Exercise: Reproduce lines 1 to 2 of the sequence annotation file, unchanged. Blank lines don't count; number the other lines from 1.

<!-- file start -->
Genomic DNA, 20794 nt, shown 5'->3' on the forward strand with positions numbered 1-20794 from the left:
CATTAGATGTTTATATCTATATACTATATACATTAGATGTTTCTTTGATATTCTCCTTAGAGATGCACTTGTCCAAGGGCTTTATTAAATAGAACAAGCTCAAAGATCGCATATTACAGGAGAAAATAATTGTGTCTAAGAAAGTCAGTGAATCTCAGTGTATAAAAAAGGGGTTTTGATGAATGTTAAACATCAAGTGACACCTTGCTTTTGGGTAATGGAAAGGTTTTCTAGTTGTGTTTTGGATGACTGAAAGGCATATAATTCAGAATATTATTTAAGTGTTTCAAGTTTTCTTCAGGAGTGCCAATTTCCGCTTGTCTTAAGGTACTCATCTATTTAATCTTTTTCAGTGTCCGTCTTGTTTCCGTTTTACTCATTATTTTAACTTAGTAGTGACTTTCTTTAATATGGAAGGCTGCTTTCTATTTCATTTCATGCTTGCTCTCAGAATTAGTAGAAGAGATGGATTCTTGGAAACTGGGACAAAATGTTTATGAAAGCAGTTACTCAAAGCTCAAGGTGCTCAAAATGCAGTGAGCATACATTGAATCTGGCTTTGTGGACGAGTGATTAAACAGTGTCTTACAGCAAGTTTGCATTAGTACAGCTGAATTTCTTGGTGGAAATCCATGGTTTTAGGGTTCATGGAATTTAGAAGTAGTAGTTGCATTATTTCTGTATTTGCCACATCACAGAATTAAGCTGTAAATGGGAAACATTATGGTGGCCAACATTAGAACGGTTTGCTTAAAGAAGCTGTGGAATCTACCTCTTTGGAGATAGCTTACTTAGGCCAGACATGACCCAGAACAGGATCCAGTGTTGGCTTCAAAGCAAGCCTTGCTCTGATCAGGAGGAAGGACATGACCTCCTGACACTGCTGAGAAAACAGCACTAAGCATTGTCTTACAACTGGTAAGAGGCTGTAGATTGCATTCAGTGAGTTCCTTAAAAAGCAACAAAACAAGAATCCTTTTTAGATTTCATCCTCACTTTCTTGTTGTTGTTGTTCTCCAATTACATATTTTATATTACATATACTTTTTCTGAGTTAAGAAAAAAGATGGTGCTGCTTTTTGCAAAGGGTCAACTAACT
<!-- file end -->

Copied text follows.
Genomic DNA, 20794 nt, shown 5'->3' on the forward strand with positions numbered 1-20794 from the left:
CATTAGATGTTTATATCTATATACTATATACATTAGATGTTTCTTTGATATTCTCCTTAGAGATGCACTTGTCCAAGGGCTTTATTAAATAGAACAAGCTCAAAGATCGCATATTACAGGAGAAAATAATTGTGTCTAAGAAAGTCAGTGAATCTCAGTGTATAAAAAAGGGGTTTTGATGAATGTTAAACATCAAGTGACACCTTGCTTTTGGGTAATGGAAAGGTTTTCTAGTTGTGTTTTGGATGACTGAAAGGCATATAATTCAGAATATTATTTAAGTGTTTCAAGTTTTCTTCAGGAGTGCCAATTTCCGCTTGTCTTAAGGTACTCATCTATTTAATCTTTTTCAGTGTCCGTCTTGTTTCCGTTTTACTCATTATTTTAACTTAGTAGTGACTTTCTTTAATATGGAAGGCTGCTTTCTATTTCATTTCATGCTTGCTCTCAGAATTAGTAGAAGAGATGGATTCTTGGAAACTGGGACAAAATGTTTATGAAAGCAGTTACTCAAAGCTCAAGGTGCTCAAAATGCAGTGAGCATACATTGAATCTGGCTTTGTGGACGAGTGATTAAACAGTGTCTTACAGCAAGTTTGCATTAGTACAGCTGAATTTCTTGGTGGAAATCCATGGTTTTAGGGTTCATGGAATTTAGAAGTAGTAGTTGCATTATTTCTGTATTTGCCACATCACAGAATTAAGCTGTAAATGGGAAACATTATGGTGGCCAACATTAGAACGGTTTGCTTAAAGAAGCTGTGGAATCTACCTCTTTGGAGATAGCTTACTTAGGCCAGACATGACCCAGAACAGGATCCAGTGTTGGCTTCAAAGCAAGCCTTGCTCTGATCAGGAGGAAGGACATGACCTCCTGACACTGCTGAGAAAACAGCACTAAGCATTGTCTTACAACTGGTAAGAGGCTGTAGATTGCATTCAGTGAGTTCCTTAAAAAGCAACAAAACAAGAATCCTTTTTAGATTTCATCCTCACTTTCTTGTTGTTGTTGTTCTCCAATTACATATTTTATATTACATATACTTTTTCTGAGTTAAGAAAAAAGATGGTGCTGCTTTTTGCAAAGGGTCAACTAACT